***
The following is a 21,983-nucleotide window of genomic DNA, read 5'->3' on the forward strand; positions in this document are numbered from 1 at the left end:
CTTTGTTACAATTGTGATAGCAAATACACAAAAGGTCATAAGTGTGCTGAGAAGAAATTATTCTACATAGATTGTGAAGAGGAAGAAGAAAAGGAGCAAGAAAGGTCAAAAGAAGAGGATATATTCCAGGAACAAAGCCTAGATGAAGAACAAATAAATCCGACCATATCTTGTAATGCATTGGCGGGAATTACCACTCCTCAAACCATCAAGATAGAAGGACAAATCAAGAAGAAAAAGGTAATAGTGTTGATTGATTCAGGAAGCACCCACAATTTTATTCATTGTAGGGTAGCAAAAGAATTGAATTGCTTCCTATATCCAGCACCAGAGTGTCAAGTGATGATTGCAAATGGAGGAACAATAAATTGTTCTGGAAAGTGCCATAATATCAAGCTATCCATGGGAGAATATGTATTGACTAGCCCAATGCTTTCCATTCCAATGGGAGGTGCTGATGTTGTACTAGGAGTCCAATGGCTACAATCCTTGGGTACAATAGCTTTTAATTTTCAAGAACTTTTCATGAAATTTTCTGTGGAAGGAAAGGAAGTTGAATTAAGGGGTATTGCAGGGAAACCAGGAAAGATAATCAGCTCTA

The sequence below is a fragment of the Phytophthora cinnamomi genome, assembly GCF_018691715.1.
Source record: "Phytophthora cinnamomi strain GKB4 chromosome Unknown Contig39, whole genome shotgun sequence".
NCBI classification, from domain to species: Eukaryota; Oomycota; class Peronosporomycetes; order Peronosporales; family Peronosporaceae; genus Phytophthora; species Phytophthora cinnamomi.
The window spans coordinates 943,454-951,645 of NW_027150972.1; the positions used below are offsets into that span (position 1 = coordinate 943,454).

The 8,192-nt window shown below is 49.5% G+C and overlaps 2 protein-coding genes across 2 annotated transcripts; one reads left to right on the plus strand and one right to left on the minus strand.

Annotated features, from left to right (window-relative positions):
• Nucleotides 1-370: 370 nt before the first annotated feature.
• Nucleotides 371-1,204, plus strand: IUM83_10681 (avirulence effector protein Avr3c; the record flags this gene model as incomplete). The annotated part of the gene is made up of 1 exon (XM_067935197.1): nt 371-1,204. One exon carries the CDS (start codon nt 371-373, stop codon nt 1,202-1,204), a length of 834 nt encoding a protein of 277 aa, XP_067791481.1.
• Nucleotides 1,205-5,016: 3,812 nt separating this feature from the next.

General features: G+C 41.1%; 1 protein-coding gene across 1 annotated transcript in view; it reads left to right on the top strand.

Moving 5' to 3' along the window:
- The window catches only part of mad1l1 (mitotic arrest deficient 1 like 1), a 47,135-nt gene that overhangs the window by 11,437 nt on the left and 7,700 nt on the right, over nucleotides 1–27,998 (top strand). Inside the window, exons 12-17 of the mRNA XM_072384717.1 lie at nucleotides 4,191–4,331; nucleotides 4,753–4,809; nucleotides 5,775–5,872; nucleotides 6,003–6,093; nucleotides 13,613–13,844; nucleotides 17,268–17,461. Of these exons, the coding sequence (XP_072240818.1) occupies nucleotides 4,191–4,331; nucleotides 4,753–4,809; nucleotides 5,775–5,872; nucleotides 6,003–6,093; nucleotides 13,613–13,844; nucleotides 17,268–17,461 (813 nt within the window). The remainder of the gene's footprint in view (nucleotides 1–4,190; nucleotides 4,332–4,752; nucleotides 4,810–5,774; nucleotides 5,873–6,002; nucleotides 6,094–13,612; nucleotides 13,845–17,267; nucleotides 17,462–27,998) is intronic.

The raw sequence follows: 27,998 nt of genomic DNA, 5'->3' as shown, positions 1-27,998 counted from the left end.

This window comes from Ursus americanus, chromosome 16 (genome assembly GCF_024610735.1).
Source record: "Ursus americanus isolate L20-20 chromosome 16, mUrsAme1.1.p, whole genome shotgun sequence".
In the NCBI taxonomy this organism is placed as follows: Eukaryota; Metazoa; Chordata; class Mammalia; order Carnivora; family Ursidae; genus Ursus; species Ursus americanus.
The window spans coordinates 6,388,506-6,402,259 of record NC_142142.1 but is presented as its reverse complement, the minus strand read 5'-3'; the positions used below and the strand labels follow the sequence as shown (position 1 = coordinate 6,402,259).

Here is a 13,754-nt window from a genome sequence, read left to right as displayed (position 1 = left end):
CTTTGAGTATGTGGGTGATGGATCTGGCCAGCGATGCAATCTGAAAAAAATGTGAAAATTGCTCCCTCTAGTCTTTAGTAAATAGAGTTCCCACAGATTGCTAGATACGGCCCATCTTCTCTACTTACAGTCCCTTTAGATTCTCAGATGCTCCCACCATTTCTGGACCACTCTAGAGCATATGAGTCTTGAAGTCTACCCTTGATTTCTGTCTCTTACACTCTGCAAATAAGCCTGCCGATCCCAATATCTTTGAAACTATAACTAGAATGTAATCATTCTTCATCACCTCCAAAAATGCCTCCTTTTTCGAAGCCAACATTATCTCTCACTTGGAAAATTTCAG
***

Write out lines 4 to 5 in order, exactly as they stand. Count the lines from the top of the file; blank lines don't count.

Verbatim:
Source record: "Phytophthora cinnamomi strain GKB4 chromosome Unknown Contig39, whole genome shotgun sequence".
NCBI classification, from domain to species: Eukaryota; Oomycota; class Peronosporomycetes; order Peronosporales; family Peronosporaceae; genus Phytophthora; species Phytophthora cinnamomi.